I am the damage

I want to be rewarded for being a good person.

There, I’ve said it.

Many will say that you don’t try to be a good person, you just are a good person.

But anyone who has been damaged by life knows better. Knows that nothing is black and white, there are shades of grey to everything.

I do have to try to be a good person. It is easy to slide into my anger, resentment, and selfishness, and is something I have to resist most times. I’m not always successful. In fact, I’m not successful most times. But I try to mitigate it the best that I can.

My level of exhaustion at holding back the worst of me grows every day, despite my attempts to stop it. I feel trapped by my life, one many people would kill to have. My health is excellent. My finances are excellent. There is literally nothing stopping me from being happy, except for myself. But how do I become happy? What is it, even? Is it an attainable and sustainable state of mind?

I begin to think it isn’t. Or, it is something attainable for people with simpler expectations for their lives. Much like romantic love.

It makes me feel good when I do good things for others. I pat myself on the back and say, you’re good for doing that. The same people who often say you don’t have to try to be a good person would also say that this is doing good things for the wrong reason. But the problem is, I simply cannot help but have this reaction when I do things for others. I want to be praised. I want that little boost of affirmation that I am not a terrible human being. Because that is what I believe deep down.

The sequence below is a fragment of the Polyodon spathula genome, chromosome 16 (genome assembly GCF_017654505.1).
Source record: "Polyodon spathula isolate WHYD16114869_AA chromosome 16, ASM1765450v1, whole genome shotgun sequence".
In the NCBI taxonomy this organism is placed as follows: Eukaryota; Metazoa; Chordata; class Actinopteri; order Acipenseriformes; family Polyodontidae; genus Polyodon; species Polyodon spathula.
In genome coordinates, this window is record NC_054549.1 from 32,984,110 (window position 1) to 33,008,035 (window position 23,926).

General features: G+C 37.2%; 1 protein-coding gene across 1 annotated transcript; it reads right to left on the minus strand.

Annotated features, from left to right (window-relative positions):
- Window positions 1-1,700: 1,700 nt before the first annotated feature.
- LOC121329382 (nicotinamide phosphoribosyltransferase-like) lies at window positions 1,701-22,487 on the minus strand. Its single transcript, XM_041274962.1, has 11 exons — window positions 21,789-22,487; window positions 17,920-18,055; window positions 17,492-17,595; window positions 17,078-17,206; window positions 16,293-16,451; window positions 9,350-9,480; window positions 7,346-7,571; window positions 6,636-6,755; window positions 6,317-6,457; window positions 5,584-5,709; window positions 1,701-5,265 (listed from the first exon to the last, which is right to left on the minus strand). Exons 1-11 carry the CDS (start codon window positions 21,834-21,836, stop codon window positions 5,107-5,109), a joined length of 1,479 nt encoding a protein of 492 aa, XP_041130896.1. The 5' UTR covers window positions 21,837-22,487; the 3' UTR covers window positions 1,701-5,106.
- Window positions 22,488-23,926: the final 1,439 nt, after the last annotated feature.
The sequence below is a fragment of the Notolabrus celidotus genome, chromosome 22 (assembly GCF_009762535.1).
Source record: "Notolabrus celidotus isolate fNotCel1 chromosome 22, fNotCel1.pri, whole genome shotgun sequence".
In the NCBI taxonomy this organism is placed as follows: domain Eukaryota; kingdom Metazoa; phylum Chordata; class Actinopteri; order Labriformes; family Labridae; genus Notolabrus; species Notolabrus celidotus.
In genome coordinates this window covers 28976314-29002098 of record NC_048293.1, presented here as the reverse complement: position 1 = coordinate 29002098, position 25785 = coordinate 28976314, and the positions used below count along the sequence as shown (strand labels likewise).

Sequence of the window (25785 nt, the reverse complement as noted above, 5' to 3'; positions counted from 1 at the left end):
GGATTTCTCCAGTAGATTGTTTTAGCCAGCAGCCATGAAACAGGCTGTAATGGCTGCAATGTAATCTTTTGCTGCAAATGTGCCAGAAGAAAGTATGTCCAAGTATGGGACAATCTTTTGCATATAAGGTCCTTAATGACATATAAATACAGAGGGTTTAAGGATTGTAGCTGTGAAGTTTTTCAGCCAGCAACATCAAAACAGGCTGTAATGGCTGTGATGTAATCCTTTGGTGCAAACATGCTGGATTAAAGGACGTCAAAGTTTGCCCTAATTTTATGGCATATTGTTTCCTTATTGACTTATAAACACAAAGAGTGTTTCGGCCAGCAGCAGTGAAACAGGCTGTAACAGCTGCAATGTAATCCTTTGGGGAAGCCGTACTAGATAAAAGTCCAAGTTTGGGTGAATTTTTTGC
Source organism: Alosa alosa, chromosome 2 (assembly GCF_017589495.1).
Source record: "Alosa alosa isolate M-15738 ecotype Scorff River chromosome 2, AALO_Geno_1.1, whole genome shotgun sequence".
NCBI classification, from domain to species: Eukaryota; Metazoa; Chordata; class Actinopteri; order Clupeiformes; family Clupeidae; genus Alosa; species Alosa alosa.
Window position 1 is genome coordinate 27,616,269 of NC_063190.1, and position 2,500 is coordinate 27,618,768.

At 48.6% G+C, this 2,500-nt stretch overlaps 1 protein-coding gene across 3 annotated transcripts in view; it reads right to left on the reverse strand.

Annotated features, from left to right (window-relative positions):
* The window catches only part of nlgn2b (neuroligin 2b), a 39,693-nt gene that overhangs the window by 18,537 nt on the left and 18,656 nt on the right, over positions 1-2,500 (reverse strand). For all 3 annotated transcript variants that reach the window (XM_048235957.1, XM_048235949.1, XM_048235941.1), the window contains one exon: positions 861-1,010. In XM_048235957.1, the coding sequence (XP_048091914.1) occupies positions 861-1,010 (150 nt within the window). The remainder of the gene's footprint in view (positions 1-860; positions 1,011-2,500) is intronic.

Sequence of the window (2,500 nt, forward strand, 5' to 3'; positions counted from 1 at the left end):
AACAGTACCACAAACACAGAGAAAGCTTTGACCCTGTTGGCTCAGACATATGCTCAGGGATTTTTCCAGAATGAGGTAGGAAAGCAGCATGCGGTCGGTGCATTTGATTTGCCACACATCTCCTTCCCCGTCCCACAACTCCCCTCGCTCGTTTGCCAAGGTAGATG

A part of me wants to follow in my father’s footsteps and demand praise for doing even the most minimal of things. I showered today, praise me. I went to work, praise me. Because I am the damage, and doing things other than laying in bed or hiding from other people seem like mountains to be climbed. But there will never be reward or praise for doing things other people see as routine, as easy. Nor should there be. Only children are praised for brushing their teeth every day. And yet I crave positive reinforcement for nearly everything I do.

I understand the appeal of religion sometimes. Someone who is invisible and yet still there, who loves you and wants you to live well, who will love you no matter what. It is seductive, and I understand how many people in the worst parts of their lives succumb to it. But it rings hollow to me, and always has. Maybe I should make my own religion, with blackjack and hookers and science. None of this “women are lesser” and “homos are evil” and “books are dumb” nonsense. I’m not interested in the fanclubs. At this point, I’m almost willing to accept the emotional crutch of an invisible friend.

It’d be simple. Give a name to the part of myself that wants me to do good in my life. Have imaginary conversations. Even though I know deep down what it is, maybe it would help. Or maybe it wouldn’t.

I don’t want to wallow in the flotsam of my disordered mind. But I don’t know any other way. Is it reasonable or even expectable to assume I can even not do that? I don’t mean to sound fatalistic, like it’s inevitable and there’s no other way. I simply wonder if I have set the goal posts way, way higher than is possible. I resume beating the dead horse of earlier posts when I say, maybe just self-acceptance is all I can shoot for. Not self-realization, not some shangri-la sense of contentment. Just being okay with existence. Removing the conditioned response of my brain towards self-loathing.

That, my friends, would be enough.


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